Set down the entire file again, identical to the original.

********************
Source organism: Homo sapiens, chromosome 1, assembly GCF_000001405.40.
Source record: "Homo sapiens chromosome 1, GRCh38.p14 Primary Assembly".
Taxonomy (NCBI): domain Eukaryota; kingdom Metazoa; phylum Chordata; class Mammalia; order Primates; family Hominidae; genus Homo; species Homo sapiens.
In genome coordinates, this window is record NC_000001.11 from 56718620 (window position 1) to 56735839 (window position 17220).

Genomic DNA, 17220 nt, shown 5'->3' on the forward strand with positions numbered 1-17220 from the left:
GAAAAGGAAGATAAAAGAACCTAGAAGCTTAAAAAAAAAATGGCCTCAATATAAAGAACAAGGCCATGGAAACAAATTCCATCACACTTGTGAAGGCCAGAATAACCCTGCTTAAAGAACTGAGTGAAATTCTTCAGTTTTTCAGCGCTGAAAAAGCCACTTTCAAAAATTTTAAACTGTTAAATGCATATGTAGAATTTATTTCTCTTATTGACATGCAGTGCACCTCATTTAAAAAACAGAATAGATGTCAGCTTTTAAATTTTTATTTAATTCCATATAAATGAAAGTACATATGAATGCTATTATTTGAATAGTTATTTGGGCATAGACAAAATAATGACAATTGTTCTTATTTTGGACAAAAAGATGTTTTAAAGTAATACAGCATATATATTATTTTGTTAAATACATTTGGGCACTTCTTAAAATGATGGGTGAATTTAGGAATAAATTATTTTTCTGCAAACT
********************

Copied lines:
Source organism: Homo sapiens, chromosome 1, assembly GCF_000001405.40.
Source record: "Homo sapiens chromosome 1, GRCh38.p14 Primary Assembly".
Taxonomy (NCBI): domain Eukaryota; kingdom Metazoa; phylum Chordata; class Mammalia; order Primates; family Hominidae; genus Homo; species Homo sapiens.
In genome coordinates, this window is record NC_000001.11 from 56718620 (window position 1) to 56735839 (window position 17220).

Genomic DNA, 17220 nt, shown 5'->3' on the forward strand with positions numbered 1-17220 from the left:
GAAAAGGAAGATAAAAGAACCTAGAAGCTTAAAAAAAAAATGGCCTCAATATAAAGAACAAGGCCATGGAAACAAATTCCATCACACTTGTGAAGGCCAGAATAACCCTGCTTAAAGAACTGAGTGAAATTCTTCAGTTTTTCAGCGCTGAAAAAGCCACTTTCAAAAATTTTAAACTGTTAAATGCATATGTAGAATTTATTTCTCTTATTGACATGCAGTGCACCTCATTTAAAAAACAGAATAGATGTCAGCTTTTAAATTTTTATTTAATTCCATATAAATGAAAGTACATATGAATGCTATTATTTGAATAGTTATTTGGGCATAGACAAAATAATGACAATTGTTCTTATTTTGGACAAAAAGATGTTTTAAAGTAATACAGCATATATATTATTTTGTTAAATACATTTGGGCACTTCTTAAAATGATGGGTGAATTTAGGAATAAATTATTTTTCTGCAAACT